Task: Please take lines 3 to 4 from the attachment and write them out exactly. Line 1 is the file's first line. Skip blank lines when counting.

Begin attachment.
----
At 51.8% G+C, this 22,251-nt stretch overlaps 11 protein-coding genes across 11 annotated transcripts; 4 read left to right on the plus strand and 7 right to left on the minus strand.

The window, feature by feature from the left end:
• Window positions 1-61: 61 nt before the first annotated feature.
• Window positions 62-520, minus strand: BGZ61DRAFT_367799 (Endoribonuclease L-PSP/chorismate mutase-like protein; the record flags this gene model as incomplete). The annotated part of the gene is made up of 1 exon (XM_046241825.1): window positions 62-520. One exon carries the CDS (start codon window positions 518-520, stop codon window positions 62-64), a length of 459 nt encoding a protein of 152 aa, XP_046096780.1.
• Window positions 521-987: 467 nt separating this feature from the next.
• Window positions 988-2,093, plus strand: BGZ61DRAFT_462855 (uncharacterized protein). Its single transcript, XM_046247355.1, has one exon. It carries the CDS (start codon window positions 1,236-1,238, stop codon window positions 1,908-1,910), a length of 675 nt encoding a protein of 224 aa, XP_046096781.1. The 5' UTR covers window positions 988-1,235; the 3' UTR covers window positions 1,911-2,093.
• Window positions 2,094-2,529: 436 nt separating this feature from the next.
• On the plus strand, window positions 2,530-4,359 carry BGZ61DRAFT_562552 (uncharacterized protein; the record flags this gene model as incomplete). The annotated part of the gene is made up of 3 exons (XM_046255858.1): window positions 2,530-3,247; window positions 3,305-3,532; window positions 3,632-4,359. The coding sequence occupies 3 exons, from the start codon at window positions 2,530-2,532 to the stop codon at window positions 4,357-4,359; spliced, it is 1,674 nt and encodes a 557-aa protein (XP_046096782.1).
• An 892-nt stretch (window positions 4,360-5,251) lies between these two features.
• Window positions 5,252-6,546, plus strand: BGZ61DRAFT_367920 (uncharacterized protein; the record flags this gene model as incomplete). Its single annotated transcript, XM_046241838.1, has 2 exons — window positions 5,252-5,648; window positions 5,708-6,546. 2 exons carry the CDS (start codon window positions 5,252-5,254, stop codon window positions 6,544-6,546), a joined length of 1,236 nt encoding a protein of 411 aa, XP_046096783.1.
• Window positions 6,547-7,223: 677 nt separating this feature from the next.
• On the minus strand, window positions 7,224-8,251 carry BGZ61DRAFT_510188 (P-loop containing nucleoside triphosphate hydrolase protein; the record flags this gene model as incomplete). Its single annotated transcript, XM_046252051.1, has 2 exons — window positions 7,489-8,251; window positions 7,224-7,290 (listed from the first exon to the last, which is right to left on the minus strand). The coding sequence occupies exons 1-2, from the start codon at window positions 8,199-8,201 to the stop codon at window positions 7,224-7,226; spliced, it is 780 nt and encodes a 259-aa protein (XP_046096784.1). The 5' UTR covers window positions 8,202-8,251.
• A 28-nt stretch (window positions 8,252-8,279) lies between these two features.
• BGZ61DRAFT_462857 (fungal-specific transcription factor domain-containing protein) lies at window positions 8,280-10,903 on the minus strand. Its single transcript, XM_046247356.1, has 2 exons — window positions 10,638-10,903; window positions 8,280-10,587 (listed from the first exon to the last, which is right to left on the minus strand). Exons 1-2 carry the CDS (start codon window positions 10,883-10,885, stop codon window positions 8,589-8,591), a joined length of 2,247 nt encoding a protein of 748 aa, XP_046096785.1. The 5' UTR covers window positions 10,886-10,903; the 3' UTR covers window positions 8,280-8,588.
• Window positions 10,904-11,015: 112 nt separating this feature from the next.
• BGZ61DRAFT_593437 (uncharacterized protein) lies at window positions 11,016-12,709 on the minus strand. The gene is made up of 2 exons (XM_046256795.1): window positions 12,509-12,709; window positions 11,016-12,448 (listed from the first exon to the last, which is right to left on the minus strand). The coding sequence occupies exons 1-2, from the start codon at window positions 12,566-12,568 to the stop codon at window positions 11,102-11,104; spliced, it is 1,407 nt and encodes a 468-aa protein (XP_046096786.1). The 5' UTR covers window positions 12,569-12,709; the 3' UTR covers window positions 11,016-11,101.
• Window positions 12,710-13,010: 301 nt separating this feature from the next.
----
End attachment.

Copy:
• Window positions 1-61: 61 nt before the first annotated feature.
• Window positions 62-520, minus strand: BGZ61DRAFT_367799 (Endoribonuclease L-PSP/chorismate mutase-like protein; the record flags this gene model as incomplete). The annotated part of the gene is made up of 1 exon (XM_046241825.1): window positions 62-520. One exon carries the CDS (start codon window positions 518-520, stop codon window positions 62-64), a length of 459 nt encoding a protein of 152 aa, XP_046096780.1.